What is greenwashing and how can SMEs avoid it?

Net zero targets are growing ever nearer. And it is important that businesses invest time and money in solving larger climate issues through their sustainable ethos.
Sophie Wyatt

Sophie Wyatt

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While many are doing just this, some companies are choosing convenience over sustainability – resulting in ‘greenwashing’.

Greenwashing can sometimes be difficult to spot, both by consumers and businesses alike. It occurs when a business prioritises superficial demands rather than investing time and money in larger climate issues. Making false or misleading claims about sustainable achievements could result in serious consequences for businesses, both financially and socially.

So, what is greenwashing and how can you ensure that your business doesn’t fall into the trap?

What is greenwashing?

‘Greenwashing’ refers to misinformation provided by a business, falsely presenting itself as being environmentally friendly. With sustainability now a hot commodity amongst consumers and investors, there is increasing pressure for businesses to meet these changing expectations. This can lead to them trying to find quick fixes, which ironically can be more time consuming and expensive in the long-term than installing genuinely green infrastructure.

The term greenwashing is used to cover a range of activities that create a ‘net zero’ smokescreen – from resorting to unsustainable levels of carbon offsetting, to making false promises to consumers. Essentially, it covers any kind of corporate, climate-related misdirection. But this isn’t always the result of bad intentions. Greenwashing can occur due to a lack of knowledge or resources. But it can have hugely detrimental effects for a business nonetheless.

The six sins of greenwashing’ is a list of indicators to help consumers spot when a business is engaged in this deceptive practice. They are:

  1. No proof: Claims of reducing environmental impact are not verified by third-party certifications.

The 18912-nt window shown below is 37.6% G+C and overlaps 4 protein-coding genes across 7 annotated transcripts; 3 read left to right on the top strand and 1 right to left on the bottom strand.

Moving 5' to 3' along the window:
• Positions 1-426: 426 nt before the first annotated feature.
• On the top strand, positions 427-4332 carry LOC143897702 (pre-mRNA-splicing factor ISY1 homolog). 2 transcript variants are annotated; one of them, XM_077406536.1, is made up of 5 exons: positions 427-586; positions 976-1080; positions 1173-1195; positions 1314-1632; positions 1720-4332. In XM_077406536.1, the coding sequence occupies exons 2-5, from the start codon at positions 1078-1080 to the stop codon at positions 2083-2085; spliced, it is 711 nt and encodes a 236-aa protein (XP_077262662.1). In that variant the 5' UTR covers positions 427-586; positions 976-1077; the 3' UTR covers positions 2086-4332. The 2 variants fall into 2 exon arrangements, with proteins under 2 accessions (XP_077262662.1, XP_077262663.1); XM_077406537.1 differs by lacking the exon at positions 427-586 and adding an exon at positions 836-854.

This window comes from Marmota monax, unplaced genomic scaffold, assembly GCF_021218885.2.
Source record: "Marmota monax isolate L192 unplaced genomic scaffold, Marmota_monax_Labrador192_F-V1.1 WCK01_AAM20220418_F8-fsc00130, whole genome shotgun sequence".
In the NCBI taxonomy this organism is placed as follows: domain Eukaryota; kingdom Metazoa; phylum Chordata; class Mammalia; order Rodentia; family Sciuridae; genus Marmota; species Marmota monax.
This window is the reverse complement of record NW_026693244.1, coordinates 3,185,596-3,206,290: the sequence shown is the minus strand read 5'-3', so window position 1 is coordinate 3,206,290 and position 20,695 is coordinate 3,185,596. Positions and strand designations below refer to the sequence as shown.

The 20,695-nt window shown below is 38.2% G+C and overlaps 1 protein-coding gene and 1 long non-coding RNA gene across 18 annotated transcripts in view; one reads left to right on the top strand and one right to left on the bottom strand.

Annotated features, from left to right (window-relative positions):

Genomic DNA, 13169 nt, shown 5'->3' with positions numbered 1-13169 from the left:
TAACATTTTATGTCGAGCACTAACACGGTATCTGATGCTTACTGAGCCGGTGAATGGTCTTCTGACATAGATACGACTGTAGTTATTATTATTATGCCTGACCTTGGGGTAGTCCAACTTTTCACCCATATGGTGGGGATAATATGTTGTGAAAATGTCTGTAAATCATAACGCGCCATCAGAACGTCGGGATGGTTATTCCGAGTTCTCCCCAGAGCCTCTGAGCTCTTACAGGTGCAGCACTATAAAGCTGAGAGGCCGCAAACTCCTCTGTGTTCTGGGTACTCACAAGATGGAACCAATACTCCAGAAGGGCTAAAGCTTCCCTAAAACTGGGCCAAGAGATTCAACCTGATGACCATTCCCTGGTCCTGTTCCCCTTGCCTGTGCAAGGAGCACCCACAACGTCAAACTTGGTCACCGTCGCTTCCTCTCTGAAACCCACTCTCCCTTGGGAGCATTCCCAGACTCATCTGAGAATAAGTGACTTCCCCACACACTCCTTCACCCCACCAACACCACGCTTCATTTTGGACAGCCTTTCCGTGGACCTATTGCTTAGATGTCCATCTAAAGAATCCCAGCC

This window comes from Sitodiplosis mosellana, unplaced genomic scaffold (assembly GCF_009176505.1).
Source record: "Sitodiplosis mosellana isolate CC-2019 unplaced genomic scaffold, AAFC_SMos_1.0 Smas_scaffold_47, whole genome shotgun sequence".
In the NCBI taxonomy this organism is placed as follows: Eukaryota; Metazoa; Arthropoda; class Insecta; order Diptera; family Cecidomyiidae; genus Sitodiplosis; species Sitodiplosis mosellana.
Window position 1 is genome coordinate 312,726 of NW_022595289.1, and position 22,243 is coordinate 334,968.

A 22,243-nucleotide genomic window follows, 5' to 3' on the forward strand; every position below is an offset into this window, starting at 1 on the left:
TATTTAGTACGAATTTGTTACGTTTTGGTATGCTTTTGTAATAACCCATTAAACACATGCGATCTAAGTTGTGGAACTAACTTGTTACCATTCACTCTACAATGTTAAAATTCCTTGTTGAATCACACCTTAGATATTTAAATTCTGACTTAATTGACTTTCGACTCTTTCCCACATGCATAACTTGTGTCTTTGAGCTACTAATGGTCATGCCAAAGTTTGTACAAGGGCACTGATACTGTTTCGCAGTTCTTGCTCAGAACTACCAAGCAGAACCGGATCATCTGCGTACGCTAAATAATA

2. Vagueness: Broad, insubstantial, or convoluted claims such as ‘all natural’, ‘made with recycled materials’ or ‘eco-friendly’, with no further information.
  3. The hidden trade-off: This occurs when businesses imply that their products are green, on the basis of a very small set of attributes. For example, some companies advertise a product as being ‘made with recyclable materials’. But they avoid mentioning that the manufacturing process releases toxic fumes into the atmosphere.
  4. Irrelevance: Although the claim may be true, it is unrelated to the company or service they are providing.
  5. Lesser of two evils: Touting one good sustainable aspect of the business while ignoring greater environmental harm.
  6. Fibbing: The sin of outright lying was seen very clearly in the case of the Volkswagen scandal of 2015. The car company admitted to cheating emissions tests by fitting defeat devices to vehicles in. This allowed the company to bypass emissions testing. Knowingly greenwashing their products, the diesel vehicles were in fact releasing 40 times the permitted levels of nitrogen oxide.

The UK government also published a ‘Green Claims Code’ last year, and the Competition and Markets Authority will carry out reviews of those companies that make misleading claims about their green credentials.

How can SMEs avoid greenwashing?

As the climate crisis worsens, it is in everyone’s interest for businesses to become truly sustainable. And alongside smaller activities – such as cycling to work and planting trees, businesses can avoid accidentally greenwashing by switching to renewables, incorporating low carbon tech and educating staff.

To promote a sustainable ethos, a business must first plan sustainability targets. These can be reached with simple yet effective changes, such as:

  • Improving your waste management
  • Educating your staff
  • Becoming energy efficient and using green energy

Becoming eco-friendly allows businesses to provide customers with complete transparency. This not only reassures them of your reliability but also allows for a wider range of potential clients.

Delivering real change is essential in moving towards a green future. While greenwashing allows businesses to pull in revenue in the short-term, it will have negative consequences further down the line.

How can we help?

The world of sustainability can be confusing at the best of times, but greenwashed products and services merely serve to further confuse the situation.

At Safe Switch Utilities, we are dedicated to providing completely transparent, sustainable services. Our green procurement strategy allows us to analyse your energy administration and match you with the right contract. So, you can be sure that you are becoming as green as possible.

Get in touch to hear how we can help you begin your sustainability journey.

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